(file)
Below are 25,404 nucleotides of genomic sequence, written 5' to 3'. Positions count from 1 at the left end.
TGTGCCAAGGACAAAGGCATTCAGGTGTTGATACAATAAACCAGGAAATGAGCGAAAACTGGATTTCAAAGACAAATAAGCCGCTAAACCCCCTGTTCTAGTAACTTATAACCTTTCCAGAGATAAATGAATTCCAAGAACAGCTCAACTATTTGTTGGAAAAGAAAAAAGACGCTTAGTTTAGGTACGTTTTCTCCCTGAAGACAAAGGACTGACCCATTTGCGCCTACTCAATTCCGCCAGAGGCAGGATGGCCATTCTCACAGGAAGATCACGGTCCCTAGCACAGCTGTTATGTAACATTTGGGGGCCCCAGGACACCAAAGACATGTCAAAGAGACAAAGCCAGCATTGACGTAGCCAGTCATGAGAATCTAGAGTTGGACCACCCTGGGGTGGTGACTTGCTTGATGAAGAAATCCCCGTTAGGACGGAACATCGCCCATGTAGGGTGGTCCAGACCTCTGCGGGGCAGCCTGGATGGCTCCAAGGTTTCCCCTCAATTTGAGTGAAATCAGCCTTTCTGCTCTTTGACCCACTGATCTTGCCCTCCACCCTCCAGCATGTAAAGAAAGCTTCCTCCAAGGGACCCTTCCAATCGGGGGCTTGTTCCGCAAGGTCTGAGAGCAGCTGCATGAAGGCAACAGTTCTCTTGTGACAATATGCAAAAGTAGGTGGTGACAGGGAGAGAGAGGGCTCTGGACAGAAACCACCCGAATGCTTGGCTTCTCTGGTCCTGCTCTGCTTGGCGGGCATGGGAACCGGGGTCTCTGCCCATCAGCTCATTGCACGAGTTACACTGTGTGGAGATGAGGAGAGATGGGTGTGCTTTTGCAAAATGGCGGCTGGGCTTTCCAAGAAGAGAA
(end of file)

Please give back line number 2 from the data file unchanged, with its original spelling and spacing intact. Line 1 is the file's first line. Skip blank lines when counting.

TGTGCCAAGGACAAAGGCATTCAGGTGTTGATACAATAAACCAGGAAATGAGCGAAAACTGGATTTCAAAGACAAATAAGCCGCTAAACCCCCTGTTCTAGTAACTTATAACCTTTCCAGAGATAAATGAATTCCAAGAACAGCTCAACTATTTGTTGGAAAAGAAAAAAGACGCTTAGTTTAGGTACGTTTTCTCCCTGAAGACAAAGGACTGACCCATTTGCGCCTACTCAATTCCGCCAGAGGCAGGATGGCCATTCTCACAGGAAGATCACGGTCCCTAGCACAGCTGTTATGTAACATTTGGGGGCCCCAGGACACCAAAGACATGTCAAAGAGACAAAGCCAGCATTGACGTAGCCAGTCATGAGAATCTAGAGTTGGACCACCCTGGGGTGGTGACTTGCTTGATGAAGAAATCCCCGTTAGGACGGAACATCGCCCATGTAGGGTGGTCCAGACCTCTGCGGGGCAGCCTGGATGGCTCCAAGGTTTCCCCTCAATTTGAGTGAAATCAGCCTTTCTGCTCTTTGACCCACTGATCTTGCCCTCCACCCTCCAGCATGTAAAGAAAGCTTCCTCCAAGGGACCCTTCCAATCGGGGGCTTGTTCCGCAAGGTCTGAGAGCAGCTGCATGAAGGCAACAGTTCTCTTGTGACAATATGCAAAAGTAGGTGGTGACAGGGAGAGAGAGGGCTCTGGACAGAAACCACCCGAATGCTTGGCTTCTCTGGTCCTGCTCTGCTTGGCGGGCATGGGAACCGGGGTCTCTGCCCATCAGCTCATTGCACGAGTTACACTGTGTGGAGATGAGGAGAGATGGGTGTGCTTTTGCAAAATGGCGGCTGGGCTTTCCAAGAAGAGAA